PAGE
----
I bought my ticket, a direct flight and I'm excited about the trip. It will be a reconnaissance trip before a much longer one in January. Guangzhou is where I'll be and next time, I'll explore other cities/areas in China. Btw, Xiongmao, can you forward me some of your female contacts you said you had in GZ? If you are in town in early to mid september, let me know it would be awesome to go hunting together and sharing drinks/stories.
Good luck to you Jacare.
I agree that Guangzhou is note quite as expensive as Shenzhen, Shanghai, or Beijing, but it certainly is still one of the most expensive cities in China.
Tianhe Bei [North] (天河北) is popular among Europeans and Americans. This is where the financial district and upper-end shopping malls are.
Xiaobei (小北) is popular among Africans and Arabs. It's got a "bazaar" feel to it. In my opinion, it the funnest part of Guangzhou, since it's the most different and diverse part of town. Xiaobei is one metro stop next to the main central Guangzhou train station (广州火车站).
Be sure to get a Yangchengtong (羊城通) card in Guangzhou. You can use that on buses, the Metro, and even 7-11's and many local attractions. Simply place the card flat on the electronic scanner, and you're good to go.
Unlike in most other Chinese cities, you'll see almost no motorcycles, honking, or spitting in Guangzhou. This is because the local ordinances are strictly enforced with heavy fines.
As for Shenzhen, check out the bustling Luohu Commercial Center (罗湖商业中心)! The arts, crafts, antiques, and calligraphy dealers are especially warm and friendly. Also, the Shenzhen Metro is quite similar to the Guangzhou Metro, so you're not going to get lost if you already know how the Guangzhou one works (and vice versa).
Budget motels should range from 120 - 200 RMB per night. This is relatively expensive compared to motels in rural southwest China, which charge 20 - 40 RMB per night. One month stays are more convenient in hotels, most of which offer discounts for those who rent by the week or month. Apartments may be cheaper, but they can be quite hard to find for short-term (i.e., less than a few months) stays. Hostels are another popular option. They charge 60 - 70 RMB per night for a typical dorm room.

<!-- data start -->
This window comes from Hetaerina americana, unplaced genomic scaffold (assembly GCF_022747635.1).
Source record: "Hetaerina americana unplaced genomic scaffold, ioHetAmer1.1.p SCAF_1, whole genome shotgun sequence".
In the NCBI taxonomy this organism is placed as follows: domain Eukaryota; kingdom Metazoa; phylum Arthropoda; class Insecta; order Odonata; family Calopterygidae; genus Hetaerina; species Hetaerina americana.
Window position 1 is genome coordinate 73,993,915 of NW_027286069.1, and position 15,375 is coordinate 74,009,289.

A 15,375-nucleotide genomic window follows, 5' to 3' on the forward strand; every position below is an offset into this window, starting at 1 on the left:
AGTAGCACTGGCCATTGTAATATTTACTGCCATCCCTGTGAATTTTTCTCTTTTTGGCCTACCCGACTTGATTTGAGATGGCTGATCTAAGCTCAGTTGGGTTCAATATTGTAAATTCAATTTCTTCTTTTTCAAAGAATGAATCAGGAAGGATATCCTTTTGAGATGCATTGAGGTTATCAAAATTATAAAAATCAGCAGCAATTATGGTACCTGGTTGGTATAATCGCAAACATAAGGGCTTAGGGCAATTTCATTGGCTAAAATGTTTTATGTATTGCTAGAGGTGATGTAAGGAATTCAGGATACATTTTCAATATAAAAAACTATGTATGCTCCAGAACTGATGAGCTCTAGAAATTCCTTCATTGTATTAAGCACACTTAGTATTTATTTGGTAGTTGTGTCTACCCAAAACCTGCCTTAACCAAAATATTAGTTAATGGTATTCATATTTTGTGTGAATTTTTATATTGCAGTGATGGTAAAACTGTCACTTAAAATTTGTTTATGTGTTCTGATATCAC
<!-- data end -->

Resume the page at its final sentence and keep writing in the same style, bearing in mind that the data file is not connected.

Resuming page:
Taxis charge a 10 RMB initial fee, and then additional charges are calculated by kilometers traveled on the taximeter. A typical ride should cost from 20 - 60 RMB. On the other hand, in rural southwest China, taxis do not use taximeters and do not charge an initial fee. A typical ride costs 5 - 10 RMB. To save money, ride the Metro, which is a lot of fun. Metro rides are around 5 RMB.
A cheap meal in at a low-end Chinese-style cafe usually costs about 10 RMB. Expect to pay 25-40 RMB for fast-food restaurants such as McDonald's and KFC. Bottled drinks are 3-5 RMB.
To convert RMB's (or CNY's) to USD's quickly in your head:
(1) Multiply by 2
(2) Divide by 10 [take off a zero]
(3) Subtract around 20%
This is because the USD-CNY exchange rate is 6.4. Now 6.4 times 2 is 12.8, and dividing by 10 gives you 1.28. Then subtract a little.
You'll most definitely have a fantastic experience in China. Feel free to ask me if you've got more questions.
Last edited by Falcon on Tue Sep 04, 2012 4:50 pm, edited 1 time in total.
Ha ha ha, if you buy a Yangchengtong yourself and go around on the metro then any Chinese women you meet will be enormously impressed! Chinese people think only other Chinese people know about Yangchengtongs.
Remember to visit Shamian Island and see all those beautiful Chinese brides getting their photos taken!
I haven't had much interest from Chinese women this year. If I didn't know any better I'd say that last year baby hunters were out of force and making a determined effort to land a man and therefore born a dragon baby...
I've been in Guangzhou since Friday afternoon arriving from Hong Kong. My initial impressions of GZ are very positive. I'm staying at a nice hotel in a brand new building in the heart of Tianhe, which is the best area of town for about 30$/night. The infrastructures at least in Tianhe are very impressive and make IMO even Manhattan look like 3rd world, no kidding. Negatives: it's hot as hell, language barrier is a major problem here so learning the language is currently my # 1 priority.